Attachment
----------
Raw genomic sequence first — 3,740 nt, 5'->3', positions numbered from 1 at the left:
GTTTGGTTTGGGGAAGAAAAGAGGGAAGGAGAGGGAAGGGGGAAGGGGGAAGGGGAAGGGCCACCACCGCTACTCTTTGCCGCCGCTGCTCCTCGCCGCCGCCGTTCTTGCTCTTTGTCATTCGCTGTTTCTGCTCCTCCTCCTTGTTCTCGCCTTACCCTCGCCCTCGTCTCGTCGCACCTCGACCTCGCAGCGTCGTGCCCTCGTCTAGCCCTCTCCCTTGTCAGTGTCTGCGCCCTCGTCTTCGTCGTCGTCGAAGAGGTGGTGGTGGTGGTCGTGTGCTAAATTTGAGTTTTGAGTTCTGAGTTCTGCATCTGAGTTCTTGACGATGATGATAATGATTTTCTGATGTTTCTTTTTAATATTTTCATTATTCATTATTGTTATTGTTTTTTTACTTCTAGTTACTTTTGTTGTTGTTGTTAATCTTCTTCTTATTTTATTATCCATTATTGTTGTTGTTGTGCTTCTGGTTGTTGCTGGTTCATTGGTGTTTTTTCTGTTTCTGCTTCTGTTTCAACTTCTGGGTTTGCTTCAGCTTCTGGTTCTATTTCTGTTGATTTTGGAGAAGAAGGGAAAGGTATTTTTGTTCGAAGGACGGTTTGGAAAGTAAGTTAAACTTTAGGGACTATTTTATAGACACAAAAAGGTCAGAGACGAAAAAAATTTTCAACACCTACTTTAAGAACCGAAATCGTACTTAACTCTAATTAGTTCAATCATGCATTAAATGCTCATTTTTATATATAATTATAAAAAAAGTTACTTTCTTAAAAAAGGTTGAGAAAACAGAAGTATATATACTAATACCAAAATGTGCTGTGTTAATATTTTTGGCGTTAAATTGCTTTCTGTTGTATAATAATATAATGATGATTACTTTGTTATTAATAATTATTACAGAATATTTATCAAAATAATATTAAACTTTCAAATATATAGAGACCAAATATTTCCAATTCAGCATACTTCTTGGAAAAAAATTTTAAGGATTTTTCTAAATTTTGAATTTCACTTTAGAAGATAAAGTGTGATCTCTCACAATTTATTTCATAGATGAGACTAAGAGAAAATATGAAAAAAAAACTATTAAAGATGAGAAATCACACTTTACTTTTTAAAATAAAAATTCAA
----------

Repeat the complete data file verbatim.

Raw genomic sequence first — 3,740 nt, 5'->3', positions numbered from 1 at the left:
GTTTGGTTTGGGGAAGAAAAGAGGGAAGGAGAGGGAAGGGGGAAGGGGGAAGGGGAAGGGCCACCACCGCTACTCTTTGCCGCCGCTGCTCCTCGCCGCCGCCGTTCTTGCTCTTTGTCATTCGCTGTTTCTGCTCCTCCTCCTTGTTCTCGCCTTACCCTCGCCCTCGTCTCGTCGCACCTCGACCTCGCAGCGTCGTGCCCTCGTCTAGCCCTCTCCCTTGTCAGTGTCTGCGCCCTCGTCTTCGTCGTCGTCGAAGAGGTGGTGGTGGTGGTCGTGTGCTAAATTTGAGTTTTGAGTTCTGAGTTCTGCATCTGAGTTCTTGACGATGATGATAATGATTTTCTGATGTTTCTTTTTAATATTTTCATTATTCATTATTGTTATTGTTTTTTTACTTCTAGTTACTTTTGTTGTTGTTGTTAATCTTCTTCTTATTTTATTATCCATTATTGTTGTTGTTGTGCTTCTGGTTGTTGCTGGTTCATTGGTGTTTTTTCTGTTTCTGCTTCTGTTTCAACTTCTGGGTTTGCTTCAGCTTCTGGTTCTATTTCTGTTGATTTTGGAGAAGAAGGGAAAGGTATTTTTGTTCGAAGGACGGTTTGGAAAGTAAGTTAAACTTTAGGGACTATTTTATAGACACAAAAAGGTCAGAGACGAAAAAAATTTTCAACACCTACTTTAAGAACCGAAATCGTACTTAACTCTAATTAGTTCAATCATGCATTAAATGCTCATTTTTATATATAATTATAAAAAAAGTTACTTTCTTAAAAAAGGTTGAGAAAACAGAAGTATATATACTAATACCAAAATGTGCTGTGTTAATATTTTTGGCGTTAAATTGCTTTCTGTTGTATAATAATATAATGATGATTACTTTGTTATTAATAATTATTACAGAATATTTATCAAAATAATATTAAACTTTCAAATATATAGAGACCAAATATTTCCAATTCAGCATACTTCTTGGAAAAAAATTTTAAGGATTTTTCTAAATTTTGAATTTCACTTTAGAAGATAAAGTGTGATCTCTCACAATTTATTTCATAGATGAGACTAAGAGAAAATATGAAAAAAAAACTATTAAAGATGAGAAATCACACTTTACTTTTTAAAATAAAAATTCAA